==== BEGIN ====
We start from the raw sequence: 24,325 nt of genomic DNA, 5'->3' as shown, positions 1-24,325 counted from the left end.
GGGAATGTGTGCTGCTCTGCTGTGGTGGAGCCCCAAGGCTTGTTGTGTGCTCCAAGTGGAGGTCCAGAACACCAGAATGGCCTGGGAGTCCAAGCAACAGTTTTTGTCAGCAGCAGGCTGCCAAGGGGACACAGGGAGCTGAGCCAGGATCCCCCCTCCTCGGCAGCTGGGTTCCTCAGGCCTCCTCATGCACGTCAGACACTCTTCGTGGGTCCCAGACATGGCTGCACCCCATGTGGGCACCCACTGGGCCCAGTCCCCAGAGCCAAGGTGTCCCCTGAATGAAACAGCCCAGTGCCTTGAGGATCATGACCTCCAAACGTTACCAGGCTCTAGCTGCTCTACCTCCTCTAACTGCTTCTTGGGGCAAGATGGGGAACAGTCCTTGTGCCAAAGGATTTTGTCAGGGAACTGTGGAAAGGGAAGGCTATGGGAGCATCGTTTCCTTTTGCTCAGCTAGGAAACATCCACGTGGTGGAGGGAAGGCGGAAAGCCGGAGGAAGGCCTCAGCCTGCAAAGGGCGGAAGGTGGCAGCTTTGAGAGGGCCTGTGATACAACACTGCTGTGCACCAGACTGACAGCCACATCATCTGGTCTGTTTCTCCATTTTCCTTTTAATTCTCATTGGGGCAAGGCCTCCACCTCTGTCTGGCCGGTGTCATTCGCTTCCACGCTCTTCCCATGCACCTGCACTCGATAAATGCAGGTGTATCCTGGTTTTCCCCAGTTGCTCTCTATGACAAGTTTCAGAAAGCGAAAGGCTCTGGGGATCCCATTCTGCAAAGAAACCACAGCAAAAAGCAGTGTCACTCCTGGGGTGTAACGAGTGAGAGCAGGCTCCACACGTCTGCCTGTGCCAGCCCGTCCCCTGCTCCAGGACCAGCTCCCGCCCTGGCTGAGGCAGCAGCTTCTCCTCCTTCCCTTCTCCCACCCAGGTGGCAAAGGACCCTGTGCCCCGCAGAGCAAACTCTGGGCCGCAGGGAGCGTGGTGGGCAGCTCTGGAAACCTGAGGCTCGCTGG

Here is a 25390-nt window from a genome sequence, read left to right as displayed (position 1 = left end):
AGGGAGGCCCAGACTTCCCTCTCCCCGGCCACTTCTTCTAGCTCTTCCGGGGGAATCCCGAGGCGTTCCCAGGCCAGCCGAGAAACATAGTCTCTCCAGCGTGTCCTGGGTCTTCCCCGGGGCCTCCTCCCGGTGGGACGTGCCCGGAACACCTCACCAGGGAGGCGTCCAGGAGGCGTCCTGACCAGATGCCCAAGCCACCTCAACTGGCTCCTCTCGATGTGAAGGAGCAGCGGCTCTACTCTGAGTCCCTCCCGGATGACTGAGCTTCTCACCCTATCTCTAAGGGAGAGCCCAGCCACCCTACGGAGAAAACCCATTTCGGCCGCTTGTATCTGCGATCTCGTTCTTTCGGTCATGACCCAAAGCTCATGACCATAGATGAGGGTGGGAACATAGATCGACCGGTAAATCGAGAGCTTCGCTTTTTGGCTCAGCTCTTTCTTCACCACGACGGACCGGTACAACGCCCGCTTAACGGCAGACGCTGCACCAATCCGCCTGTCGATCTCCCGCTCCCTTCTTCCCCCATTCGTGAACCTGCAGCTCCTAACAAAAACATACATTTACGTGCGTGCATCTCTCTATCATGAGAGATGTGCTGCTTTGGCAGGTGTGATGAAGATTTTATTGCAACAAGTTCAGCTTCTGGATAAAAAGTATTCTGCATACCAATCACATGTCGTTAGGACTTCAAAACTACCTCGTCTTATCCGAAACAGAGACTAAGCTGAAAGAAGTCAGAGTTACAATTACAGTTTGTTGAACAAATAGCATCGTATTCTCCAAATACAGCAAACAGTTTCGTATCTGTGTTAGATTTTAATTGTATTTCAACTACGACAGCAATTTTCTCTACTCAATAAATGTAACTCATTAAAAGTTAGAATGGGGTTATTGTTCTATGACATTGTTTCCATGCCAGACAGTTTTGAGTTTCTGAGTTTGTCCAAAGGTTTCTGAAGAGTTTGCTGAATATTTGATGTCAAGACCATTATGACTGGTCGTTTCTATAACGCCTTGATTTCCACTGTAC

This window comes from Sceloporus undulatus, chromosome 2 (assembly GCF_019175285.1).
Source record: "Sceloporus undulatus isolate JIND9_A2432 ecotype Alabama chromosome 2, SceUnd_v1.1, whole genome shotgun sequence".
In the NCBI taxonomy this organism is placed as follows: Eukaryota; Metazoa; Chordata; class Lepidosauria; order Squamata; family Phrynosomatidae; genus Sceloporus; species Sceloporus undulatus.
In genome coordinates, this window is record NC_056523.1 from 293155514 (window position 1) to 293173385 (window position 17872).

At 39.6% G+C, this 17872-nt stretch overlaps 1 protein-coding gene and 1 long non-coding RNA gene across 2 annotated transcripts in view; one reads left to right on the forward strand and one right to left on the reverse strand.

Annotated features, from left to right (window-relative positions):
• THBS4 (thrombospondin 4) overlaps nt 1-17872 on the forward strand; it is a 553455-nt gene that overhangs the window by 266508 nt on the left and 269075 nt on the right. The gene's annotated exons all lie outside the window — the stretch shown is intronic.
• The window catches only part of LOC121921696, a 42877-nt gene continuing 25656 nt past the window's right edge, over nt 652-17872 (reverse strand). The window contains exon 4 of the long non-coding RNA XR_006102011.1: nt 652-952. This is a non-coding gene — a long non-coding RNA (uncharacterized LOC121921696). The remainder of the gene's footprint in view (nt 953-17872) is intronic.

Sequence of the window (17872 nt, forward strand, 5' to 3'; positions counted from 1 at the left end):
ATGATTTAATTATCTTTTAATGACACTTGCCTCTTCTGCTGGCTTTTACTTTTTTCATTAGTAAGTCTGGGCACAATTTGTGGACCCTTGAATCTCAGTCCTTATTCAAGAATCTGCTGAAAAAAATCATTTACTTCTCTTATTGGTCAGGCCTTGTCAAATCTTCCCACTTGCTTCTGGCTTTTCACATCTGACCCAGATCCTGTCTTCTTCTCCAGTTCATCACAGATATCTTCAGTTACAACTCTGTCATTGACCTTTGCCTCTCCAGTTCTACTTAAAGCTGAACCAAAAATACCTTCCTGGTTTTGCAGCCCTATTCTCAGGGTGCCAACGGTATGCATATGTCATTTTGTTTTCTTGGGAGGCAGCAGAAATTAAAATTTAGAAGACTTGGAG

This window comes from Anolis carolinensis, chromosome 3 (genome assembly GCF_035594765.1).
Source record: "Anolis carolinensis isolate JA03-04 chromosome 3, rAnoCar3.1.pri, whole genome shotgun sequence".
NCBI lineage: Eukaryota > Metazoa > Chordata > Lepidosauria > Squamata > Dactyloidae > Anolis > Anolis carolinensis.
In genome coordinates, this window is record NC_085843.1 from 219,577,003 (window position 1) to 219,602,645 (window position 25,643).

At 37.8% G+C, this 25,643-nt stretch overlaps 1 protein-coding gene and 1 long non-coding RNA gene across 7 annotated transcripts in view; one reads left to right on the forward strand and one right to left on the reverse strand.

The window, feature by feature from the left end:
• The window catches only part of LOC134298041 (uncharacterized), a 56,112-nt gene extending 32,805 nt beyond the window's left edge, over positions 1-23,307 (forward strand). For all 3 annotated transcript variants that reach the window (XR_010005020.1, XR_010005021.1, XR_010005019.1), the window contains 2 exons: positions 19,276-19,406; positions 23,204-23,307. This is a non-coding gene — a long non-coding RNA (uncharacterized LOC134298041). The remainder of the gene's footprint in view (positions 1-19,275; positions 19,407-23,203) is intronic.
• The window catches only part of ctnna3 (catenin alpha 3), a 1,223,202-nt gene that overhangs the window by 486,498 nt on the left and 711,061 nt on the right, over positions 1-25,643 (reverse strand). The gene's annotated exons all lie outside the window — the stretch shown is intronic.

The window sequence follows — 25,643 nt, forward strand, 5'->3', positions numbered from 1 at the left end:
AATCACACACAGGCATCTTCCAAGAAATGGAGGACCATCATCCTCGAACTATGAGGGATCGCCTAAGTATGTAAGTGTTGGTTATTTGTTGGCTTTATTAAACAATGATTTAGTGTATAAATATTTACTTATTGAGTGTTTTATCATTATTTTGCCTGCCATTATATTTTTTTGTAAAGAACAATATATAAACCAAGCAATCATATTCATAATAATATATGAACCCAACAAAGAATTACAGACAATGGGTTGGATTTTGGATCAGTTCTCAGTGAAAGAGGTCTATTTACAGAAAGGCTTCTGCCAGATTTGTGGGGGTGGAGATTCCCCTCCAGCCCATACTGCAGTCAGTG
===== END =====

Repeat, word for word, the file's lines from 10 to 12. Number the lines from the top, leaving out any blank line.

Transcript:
Annotated features, from left to right (window-relative positions):
• THBS4 (thrombospondin 4) overlaps nt 1-17872 on the forward strand; it is a 553455-nt gene that overhangs the window by 266508 nt on the left and 269075 nt on the right. The gene's annotated exons all lie outside the window — the stretch shown is intronic.
• The window catches only part of LOC121921696, a 42877-nt gene continuing 25656 nt past the window's right edge, over nt 652-17872 (reverse strand). The window contains exon 4 of the long non-coding RNA XR_006102011.1: nt 652-952. This is a non-coding gene — a long non-coding RNA (uncharacterized LOC121921696). The remainder of the gene's footprint in view (nt 953-17872) is intronic.